OK Catholic groups explore the history and legacy of residential schools

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A Native American woman stood in front of a gathered group after Sunday Mass at a small Catholic church in Pottawatomie County recently.

How would they feel if they were forbidden to pray the Rosary or the Ave Maria, she asked. What if they were forbidden to make the sign of the cross?

Amy Warne of Oklahoma City said most Catholics would mourn the loss of these spiritual traditions of Catholicism, just as many young indigenous people mourned the banning of their original religion, language and other customs when they attended. boarding schools in Oklahoma between 1880 and 1965.

Warne spoke at a “listening session” at Sacred Heart Church in Konawa run by the American Indian Catholic Outreach of the Archdiocese of Oklahoma City.

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The sessions are part of the Oklahoma Catholic Native Schools Project launched by the Archdiocese and Diocese of Tulsa in the fall of 2021. The project focuses on Catholic boarding schools for Native Americans that operated from 1880 to 1965 in the ‘State.

According to the archdiocese, 11 Catholic boarding schools for Native Americans existed in Oklahoma at that time. The first opened in Konawa in 1880 and closed in 1926. The last boarding school, St. Patrick’s in Anadarko, closed in 1965. They were all overseen by various Catholic religious orders.

The project came on the heels of a toll that began in Canada after the discovery in May 2021 of 215 unmarked graves of Indigenous children by Canada’s Tk’emlúps te Secwepemc First Nation at the Kamloops Indian Residential School in British Columbia.

“In reflecting on the Canadian experience, we wanted to better understand the history, educational value and experiences of Indigenous students at Catholic boarding schools in Oklahoma,” said Michael Scaperlanda, Chancellor of the Archdiocese of Oklahoma City.

In the United States, Interior Secretary Deb Haaland, a member of the Pueblo Laguna tribe, has called for a comprehensive review of the legacy of federal boarding schools.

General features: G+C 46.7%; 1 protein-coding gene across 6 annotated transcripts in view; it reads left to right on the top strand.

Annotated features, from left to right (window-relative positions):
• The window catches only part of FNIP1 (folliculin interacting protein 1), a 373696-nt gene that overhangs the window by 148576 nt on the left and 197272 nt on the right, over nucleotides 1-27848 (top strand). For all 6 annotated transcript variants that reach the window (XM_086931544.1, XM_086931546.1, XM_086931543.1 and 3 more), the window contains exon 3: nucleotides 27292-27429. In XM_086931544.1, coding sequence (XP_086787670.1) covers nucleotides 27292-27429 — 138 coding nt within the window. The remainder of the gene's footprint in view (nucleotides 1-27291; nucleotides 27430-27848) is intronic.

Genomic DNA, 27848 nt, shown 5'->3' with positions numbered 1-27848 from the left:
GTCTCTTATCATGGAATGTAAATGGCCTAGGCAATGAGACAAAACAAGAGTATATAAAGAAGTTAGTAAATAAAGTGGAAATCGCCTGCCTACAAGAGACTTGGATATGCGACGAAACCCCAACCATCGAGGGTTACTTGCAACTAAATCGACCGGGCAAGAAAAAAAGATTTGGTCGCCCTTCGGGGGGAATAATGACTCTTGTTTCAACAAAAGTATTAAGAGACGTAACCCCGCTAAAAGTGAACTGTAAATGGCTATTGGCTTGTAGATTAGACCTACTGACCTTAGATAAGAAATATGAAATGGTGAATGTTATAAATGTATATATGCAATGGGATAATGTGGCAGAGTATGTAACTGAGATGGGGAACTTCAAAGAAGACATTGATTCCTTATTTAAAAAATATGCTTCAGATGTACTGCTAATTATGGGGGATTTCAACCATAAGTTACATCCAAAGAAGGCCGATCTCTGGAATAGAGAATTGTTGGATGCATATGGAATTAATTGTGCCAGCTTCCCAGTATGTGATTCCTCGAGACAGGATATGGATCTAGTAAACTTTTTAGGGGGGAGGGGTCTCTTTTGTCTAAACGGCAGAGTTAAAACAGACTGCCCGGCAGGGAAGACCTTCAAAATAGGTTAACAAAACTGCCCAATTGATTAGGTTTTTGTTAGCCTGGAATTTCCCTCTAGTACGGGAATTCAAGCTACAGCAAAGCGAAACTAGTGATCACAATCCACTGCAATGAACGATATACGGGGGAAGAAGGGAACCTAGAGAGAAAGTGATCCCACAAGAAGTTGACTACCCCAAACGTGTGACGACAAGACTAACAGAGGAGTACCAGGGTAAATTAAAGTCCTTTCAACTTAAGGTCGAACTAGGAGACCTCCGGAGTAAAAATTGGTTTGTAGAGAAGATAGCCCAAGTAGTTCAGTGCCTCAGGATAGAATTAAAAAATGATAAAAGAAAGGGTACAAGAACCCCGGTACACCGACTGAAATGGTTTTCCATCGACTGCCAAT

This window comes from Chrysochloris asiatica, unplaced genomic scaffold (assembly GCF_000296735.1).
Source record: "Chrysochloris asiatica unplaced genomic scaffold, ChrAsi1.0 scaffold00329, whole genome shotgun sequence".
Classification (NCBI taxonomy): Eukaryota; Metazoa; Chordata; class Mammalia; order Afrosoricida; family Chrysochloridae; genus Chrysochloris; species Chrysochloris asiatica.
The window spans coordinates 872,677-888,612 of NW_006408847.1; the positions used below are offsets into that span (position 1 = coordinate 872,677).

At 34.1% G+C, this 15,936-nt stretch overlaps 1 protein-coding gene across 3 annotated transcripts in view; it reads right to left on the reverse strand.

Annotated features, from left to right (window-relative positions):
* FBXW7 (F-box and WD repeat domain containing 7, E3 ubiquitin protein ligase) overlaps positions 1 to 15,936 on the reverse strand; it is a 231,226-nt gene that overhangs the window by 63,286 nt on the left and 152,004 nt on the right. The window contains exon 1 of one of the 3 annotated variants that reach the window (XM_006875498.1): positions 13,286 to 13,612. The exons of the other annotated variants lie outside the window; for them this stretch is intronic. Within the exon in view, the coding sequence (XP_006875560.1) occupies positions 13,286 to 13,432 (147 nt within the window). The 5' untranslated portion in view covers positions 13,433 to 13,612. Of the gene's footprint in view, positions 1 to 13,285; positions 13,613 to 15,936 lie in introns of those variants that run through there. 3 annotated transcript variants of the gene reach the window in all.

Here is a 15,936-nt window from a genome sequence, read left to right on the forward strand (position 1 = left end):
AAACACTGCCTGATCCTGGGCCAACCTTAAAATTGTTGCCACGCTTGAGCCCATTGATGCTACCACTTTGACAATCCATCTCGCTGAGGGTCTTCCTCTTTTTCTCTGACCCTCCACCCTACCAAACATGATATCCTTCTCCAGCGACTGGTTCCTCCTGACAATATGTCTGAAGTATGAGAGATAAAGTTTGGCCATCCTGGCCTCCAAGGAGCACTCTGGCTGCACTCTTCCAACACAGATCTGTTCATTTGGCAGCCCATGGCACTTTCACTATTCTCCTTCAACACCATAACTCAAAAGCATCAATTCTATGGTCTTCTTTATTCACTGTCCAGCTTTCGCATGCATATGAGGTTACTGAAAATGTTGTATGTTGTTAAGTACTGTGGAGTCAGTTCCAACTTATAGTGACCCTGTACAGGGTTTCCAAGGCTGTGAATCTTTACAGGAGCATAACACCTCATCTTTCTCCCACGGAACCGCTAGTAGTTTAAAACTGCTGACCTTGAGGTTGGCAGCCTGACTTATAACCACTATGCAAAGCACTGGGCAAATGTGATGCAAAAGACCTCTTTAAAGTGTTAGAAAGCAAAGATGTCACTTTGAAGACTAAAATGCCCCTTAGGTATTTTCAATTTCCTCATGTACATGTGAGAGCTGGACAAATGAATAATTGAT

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St. Patrick's Catholic Mission and School, established in 1889 in Anadarko, Oklahoma.

Learn from the past

According to a U.S. Department of the Interior list provided by the Archdiocese, the 11 Native American Catholic boarding schools in Oklahoma and their specific locations included: St. Patrick’s, Anadarko; Saint Agnes, Antlers; St. Agnes Academy, Ardmore; St. Joseph’s Academy, Chickasha; St. John’s, Hominy Creek; Nazareth Institute, Muskogee; St. Louis Girls’ Boarding School, Pawhuska; St. Elizabeth’s Boarding School, Purcell; St. Mary’s Mission School, Quapaw; and St. Benedict’s Boys’ Industrial School and St. Mary’s Academy, both in Sacred Heart, Konawa.

“It is important that we learn about and understand the experiences of Native American children and their families at Catholic boarding schools in Oklahoma so that we can make better and more informed decisions in the future,” said Reverend Paul S. Coakley, Archbishop of Oklahoma City. in a report. “We will continue to build a culture of inclusion, healing and understanding related to Native American Catholics in our state.”

Scaperlanda said that under the new Oklahoma Catholic Native Schools project, Catholic leaders will collect oral histories of former students and their descendants, study documentation of Catholic Indian boarding schools from parishes, religious orders , tribes, US Department of the Interior and other reliable sources. Information gathered through documents and oral histories will be compiled into a report.

Michel Scaperlanda

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Scaperlanda said Catholic organizations in Oklahoma will also work with Marquette University in Milwaukee, which holds the records of the Office of Catholic Indian Missions. He said this work will include collaboration with Professor Marquette Bryan Rindfleisch, who specializes in Native American history and studies. Oral histories and research will be coordinated locally by university researchers.

The good the bad and the ugly

The chancellor said the project would not shy away from the negative aspects of boarding schools.

“Whatever we find out, we want to be transparent,” he said. “I’m sure there’s good, I’m sure there’s bad and I’m sure there’s ugly.”